Contrary to what the Snowdenistas of the world might tell you, the recent ruling by the European Court of Justice (ECJ), which has scrapped the so-called safe harbor agreement existing between the European Union and the United States, is not good news. Instead, it will inflict unnecessary harm on Europe’s digital businesses and further erode the continent’s competitiveness.
The safe harbor agreement enabled companies like Google or Facebook to move personal data across the Atlantic. The legal challenge against Facebook, brought by Austrian graduate student Max Schrems, relied on Edward Snowden’s revelation of the access that American intelligence agencies had to personal data originating in Europe, thus infringing on Europeans’ rights to privacy.
Whatever one thinks of the substantive merits of the case, the judgment creates significant legal uncertainty, as it leaves its interpretation up to regulators in the EU’s member states. Under the strictest interpretation, the decision obliges companies to set up separate data storage facilities in Europe. That may not be a problem for the likes of Google, but it is likely to be a huge barrier for smaller businesses. And if regulators in different European countries decide to interpret the judgment differently, Europe’s digital markets will become even more fragmented.
The judgment comes at a time when the EU’s digital economy has clearly fallen behind America’s—mostly on account of bad policy. That is a pity, considering Europe’s earlier contributions to the industry. As Žiga Turk, a Slovenian economist and the country’s former Minister for Growth and Minister of Education, noted, “[t]he World Wide Web was invented in Europe’s CERN. A Finn developed Linux, disrupting the operating system market and bringing the open source paradigm to a whole new level. A Swede and a Dane invented Skype, shaking up telephony. Nokia, Ericsson and Siemens dominated the early days of the mobile telephony business. Fraunhofer Institute invented the MP3 codec that changed the music industry.”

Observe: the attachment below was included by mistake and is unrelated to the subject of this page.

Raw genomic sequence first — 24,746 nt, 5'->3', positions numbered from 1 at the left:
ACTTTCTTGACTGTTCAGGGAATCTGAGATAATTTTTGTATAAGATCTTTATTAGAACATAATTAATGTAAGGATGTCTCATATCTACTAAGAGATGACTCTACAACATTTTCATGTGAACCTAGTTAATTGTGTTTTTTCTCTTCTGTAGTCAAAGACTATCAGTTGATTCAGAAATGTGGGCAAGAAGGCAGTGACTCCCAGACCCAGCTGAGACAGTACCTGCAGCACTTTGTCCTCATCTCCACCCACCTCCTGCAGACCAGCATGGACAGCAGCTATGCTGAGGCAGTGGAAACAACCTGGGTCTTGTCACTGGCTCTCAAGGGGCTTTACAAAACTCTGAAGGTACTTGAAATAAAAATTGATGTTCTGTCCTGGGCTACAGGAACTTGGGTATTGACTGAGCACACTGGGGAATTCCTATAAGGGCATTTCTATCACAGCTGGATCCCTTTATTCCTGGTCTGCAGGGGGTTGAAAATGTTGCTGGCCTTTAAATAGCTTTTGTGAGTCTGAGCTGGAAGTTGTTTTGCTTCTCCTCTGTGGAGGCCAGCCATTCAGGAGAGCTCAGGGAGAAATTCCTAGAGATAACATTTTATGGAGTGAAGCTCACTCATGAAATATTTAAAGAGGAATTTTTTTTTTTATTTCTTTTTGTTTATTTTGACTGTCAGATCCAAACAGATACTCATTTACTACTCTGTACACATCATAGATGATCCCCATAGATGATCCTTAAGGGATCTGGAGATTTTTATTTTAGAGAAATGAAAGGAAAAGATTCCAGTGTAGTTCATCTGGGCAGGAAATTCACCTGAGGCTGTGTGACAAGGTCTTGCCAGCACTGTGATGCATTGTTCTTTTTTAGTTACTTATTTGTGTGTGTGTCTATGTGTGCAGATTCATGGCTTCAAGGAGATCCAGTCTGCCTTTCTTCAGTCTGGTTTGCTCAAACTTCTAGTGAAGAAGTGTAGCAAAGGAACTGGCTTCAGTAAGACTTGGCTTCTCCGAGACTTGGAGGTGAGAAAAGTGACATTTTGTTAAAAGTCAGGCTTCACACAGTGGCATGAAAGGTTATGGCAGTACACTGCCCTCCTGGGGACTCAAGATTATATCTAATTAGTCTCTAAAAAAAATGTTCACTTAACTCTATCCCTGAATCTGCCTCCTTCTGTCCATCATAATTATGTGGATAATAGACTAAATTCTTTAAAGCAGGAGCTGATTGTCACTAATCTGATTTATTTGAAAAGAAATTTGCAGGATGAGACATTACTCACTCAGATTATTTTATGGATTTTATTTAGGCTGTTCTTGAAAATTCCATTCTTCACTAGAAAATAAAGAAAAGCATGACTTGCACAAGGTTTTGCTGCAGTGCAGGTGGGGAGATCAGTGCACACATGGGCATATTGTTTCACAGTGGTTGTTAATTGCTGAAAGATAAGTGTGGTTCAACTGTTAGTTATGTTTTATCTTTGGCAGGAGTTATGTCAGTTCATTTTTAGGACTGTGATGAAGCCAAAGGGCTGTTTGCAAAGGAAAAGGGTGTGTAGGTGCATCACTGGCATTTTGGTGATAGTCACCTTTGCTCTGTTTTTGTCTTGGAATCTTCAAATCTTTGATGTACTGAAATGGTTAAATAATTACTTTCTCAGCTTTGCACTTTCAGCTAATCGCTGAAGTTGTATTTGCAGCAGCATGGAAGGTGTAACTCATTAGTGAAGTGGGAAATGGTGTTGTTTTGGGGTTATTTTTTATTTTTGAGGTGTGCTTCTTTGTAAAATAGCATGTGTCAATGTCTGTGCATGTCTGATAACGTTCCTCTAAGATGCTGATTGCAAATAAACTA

Most of these European innovations only became big commercial successes in North America, not in Europe. One reason is that barriers separate digital markets in European countries from one another. A start-up in the United States has immediate access to 300 million customers, but on top of the obvious linguistic and cultural divides, a European business has to deal with 28 different sets of laws, including telecom regulations, postal service rules, value-added tax, and copyright. As a result, reports The Economist, “[o]nly 4 percent of internet traffic from EU countries goes to online services in another European country, whereas 54 percent of it goes to services in America.”
While committed, at least rhetorically, to the creation of a single digital market in Europe, the EU’s institutions often spend their energy fighting yesterday’s battles, such as regulating roaming charges or entertaining fantasies about breaking up supposed digital “monopolies,” such as Google, without realizing that the digital companies of today have little in common with the entrenched public utilities of yesteryear. And, as this week’s decision demonstrates, the ECJ might willingly sacrifice the future of Europe’s digital economy for short-term political posturing.
Instead, the EU’s institutions should be busy helping to create the EU’s common spectrum policy, which would render the idea of “roaming” obsolete on the continent, and working to dismantle the numerous regulatory barriers that prevent technology businesses from reaching customers throughout the EU. Through its decisions in cases such as Dassonville or Cassis de Dijon, the ECJ historically played an important role in dismantling regulatory barriers dividing European markets in commodities and services, to a degree far beyond what the EU could have accomplished by legislative fiat.
Instead of weighing in on issues that can be addressed through contractual means by companies and their clients, European institutions, including the ECJ, should focus on the unglamorous but vitally important job of removing regulatory barriers to the growth of the digital economy in Europe. Unfortunately, unless a new safe harbor agreement is negotiated swiftly, the ECJ’s ruling will erect new barriers to online commerce and will encourage even more Europeans to try their luck in Silicon Valley, instead of the Old World.